The fledgling propagandists had to learn while doing, and they made many mistakes. "When we started out," Creel recalled later. "it was as if the Babylonians were asked to invent the thrashing machine." But they learned fast. Though often flamboyant and amateurish, the Creel Committee played a major part in making Wilson and the U. S. war aims widely known and appreciated throughout the world.

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Germany’s Confession

During the life of the Committee on Public Information, it produced numerous publications supporting the U.S. policy for the war in Europe. Creel used writers and artists, and 75,000 volunteers to give 4 minute speeches to organizations in support of the War. They made more than 7.5 million speeches to 314 million people in 5,200 communities. Some of the printed publications from his Committee were small booklets ranging from about one to three dozen pages. Examples are:

The Kaiserite in America; One Hundred and One German Lies; Germany's Confession; The Lichnowsky Memorandum; The German Whisper; Friendly Words to Foreign Born (This pamphlet was printed in Bohemian, Polish, German, Italian, Hungarian, and Russian); The War Message to the Farmer; To the Workers of Free America and German Socialists and the War.

The military agency was Captain Heber Blankenhorn's Propaganda Section, G-2D, General Headquarters, American Expeditionary Forces A.E.F.). It was established in early 1918. Heber was a former editor who had been promoted to Captain and put in charge of his one-man section. The section originally had the responsibility to study enemy propaganda and prepare counter-propaganda. In April 1918 it was renamed the "Psychologic" Subsection. Apparently, President Wilson hated the word "propaganda." In July, Blankenhorn and seven officers were sent to study the propaganda methods of the French and British. The official history of the G-2 (Intelligence) unit at General Pershing's headquarters states that they were mostly involved with printed material and leaflets in particular. Linebarger says:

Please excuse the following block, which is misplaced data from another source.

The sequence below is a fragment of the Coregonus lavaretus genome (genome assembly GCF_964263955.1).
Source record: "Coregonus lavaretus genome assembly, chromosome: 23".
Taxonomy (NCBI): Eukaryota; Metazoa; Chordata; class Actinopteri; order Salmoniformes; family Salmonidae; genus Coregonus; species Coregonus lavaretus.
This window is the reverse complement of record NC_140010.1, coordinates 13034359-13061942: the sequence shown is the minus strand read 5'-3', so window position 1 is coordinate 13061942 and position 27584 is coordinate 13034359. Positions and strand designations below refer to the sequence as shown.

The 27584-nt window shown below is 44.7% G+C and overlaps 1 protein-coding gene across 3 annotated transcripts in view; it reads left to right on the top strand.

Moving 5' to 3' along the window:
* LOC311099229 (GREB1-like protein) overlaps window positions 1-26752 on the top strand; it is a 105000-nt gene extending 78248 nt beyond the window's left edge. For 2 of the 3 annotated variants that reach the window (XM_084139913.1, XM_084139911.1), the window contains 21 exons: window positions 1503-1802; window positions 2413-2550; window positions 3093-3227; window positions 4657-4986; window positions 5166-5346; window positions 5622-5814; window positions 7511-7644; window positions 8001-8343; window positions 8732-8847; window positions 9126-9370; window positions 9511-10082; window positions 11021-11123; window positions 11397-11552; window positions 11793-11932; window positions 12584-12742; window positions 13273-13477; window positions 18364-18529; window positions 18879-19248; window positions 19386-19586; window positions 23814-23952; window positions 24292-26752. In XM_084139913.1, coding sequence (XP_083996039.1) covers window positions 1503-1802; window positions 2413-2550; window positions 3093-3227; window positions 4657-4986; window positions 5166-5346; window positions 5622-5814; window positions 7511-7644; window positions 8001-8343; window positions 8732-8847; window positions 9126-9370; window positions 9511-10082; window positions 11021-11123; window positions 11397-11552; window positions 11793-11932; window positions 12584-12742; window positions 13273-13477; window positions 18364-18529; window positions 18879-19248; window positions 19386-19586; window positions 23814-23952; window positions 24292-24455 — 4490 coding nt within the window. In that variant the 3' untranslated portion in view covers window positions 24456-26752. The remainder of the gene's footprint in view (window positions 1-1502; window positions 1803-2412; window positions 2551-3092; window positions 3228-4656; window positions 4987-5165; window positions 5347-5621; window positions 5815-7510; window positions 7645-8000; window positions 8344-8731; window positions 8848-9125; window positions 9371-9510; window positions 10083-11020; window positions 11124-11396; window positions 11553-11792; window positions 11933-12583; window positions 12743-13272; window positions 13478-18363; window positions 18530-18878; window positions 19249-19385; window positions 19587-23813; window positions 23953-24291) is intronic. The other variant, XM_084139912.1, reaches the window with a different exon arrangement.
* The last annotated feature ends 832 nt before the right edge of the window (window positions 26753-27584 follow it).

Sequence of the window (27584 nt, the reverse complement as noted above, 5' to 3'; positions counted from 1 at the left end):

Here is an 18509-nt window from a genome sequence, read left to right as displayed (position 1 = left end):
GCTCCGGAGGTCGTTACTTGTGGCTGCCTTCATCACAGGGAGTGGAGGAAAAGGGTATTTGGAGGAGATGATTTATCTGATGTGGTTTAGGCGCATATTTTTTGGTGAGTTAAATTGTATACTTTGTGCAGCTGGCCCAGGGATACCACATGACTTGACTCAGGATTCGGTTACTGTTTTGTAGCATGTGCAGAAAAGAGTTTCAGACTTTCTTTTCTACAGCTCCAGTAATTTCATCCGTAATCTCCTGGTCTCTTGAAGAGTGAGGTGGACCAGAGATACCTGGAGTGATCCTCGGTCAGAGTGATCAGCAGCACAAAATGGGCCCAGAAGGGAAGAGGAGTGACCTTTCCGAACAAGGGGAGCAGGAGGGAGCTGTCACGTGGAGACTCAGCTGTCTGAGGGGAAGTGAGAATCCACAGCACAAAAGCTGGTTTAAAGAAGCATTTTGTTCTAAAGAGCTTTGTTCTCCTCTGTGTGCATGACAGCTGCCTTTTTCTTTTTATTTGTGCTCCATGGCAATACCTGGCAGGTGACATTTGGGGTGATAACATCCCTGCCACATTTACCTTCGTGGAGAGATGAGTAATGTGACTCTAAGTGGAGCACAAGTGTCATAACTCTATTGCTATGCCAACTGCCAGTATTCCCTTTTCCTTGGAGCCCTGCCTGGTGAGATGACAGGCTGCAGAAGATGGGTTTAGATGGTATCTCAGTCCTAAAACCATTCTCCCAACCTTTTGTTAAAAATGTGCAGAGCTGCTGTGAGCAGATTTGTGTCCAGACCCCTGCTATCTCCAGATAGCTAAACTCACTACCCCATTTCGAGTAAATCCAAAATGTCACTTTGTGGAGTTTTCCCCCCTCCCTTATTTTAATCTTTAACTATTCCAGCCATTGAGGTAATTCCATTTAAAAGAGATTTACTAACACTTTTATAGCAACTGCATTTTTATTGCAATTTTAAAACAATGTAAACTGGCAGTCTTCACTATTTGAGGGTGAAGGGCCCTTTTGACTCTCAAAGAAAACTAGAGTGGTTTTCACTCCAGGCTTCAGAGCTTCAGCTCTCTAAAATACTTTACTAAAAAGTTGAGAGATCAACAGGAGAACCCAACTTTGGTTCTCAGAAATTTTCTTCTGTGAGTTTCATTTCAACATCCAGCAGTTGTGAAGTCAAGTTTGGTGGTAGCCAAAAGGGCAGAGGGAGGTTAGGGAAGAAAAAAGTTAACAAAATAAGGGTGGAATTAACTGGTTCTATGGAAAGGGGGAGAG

The Americans at A.E.F. concentrated on morale and surrender leaflets. They did work that was superb from the point of view of common sense psychology...Balloons and airplanes were the chief methods for air distribution.

Blankenhorn was quite a prolific writer. Many of his articles and letters are archived. He wrote a piece entitled "How America Shelled the German Lines with Paper" for Harpers Magazine, Volume CXXXXIX 1919. He says that his office was room 65, on the floor above General Pershing’s offices, in Damremont Caserne, at Chaumont, Haute-Marne. Some of his more interesting comments are:

When America waged propaganda, as when it waged war, it avoided the German way. Our leaflets were as bitterly honest as our bayonets. With every consignment of leaflets in German went printed English versions, so that our troops might know what they were handling.

Our patrols, stealthily visiting points near wire, which they knew would be traversed by enemy patrols, had put down little piles of leaflets weighted with stones to prevent their blowing away. Revisiting the spots the next night, our patrols found the papers gone and in their place hand grenades, left not as traps, but like a sort of receipt.

When the silence fell (the signing of the Armistice) we had put three million leaflets over German lines.

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American pilots prepare for a propaganda leaflet mission

We noted above that the British had ceased dropping leaflets from aircraft after Germany threatened to shoot the pilots. Two British officers, Captain E. Scholtz and Lieutenant H.C. Wookey were shot down and captured near Cambrai on 17 October 1917. They were charged with "the distribution in September 1917 of pamphlets detrimental to German troops." They were tried, found guilty of treason, and sentenced to 10 years at hard labor. The British government threatened severe reprisals against German officers, so in April 1918 the pilots were pardoned by the Kaiser and sent to a regular POW camp at Karlsruhe. According to Blankenhorn, the Americans, "fully aware of the enemy threats, made it a point to fly defiantly low as possible and drop their leaflets directly on German positions." This so embarrassed the British that they returned to the airplane for leaflet drops in the last weeks of the war. He also states that some British pilots burned the leaflets in their hangars to avoid carrying them over enemy lines.

Neil Leybourne Smith’s History of 3 Squadron, Australian Flying Corps, RAAF adds:

February through to March 1918 involved the Squadron in many photographic missions around the Armentieres area where fighting was intense. Some flights were assigned to drop propaganda leaflets over enemy rest camps well behind the front line. Their purpose was to unsettle the enemy by letting them know that good food and warm billets awaited them if they choose to surrender. However these missions were discontinued after it became known throughout the Corps that pilots brought down in enemy territory while dropping leaflets were treated brutally by the enemy.

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General Lawrence directive no leaflets were to be dropped by aircraft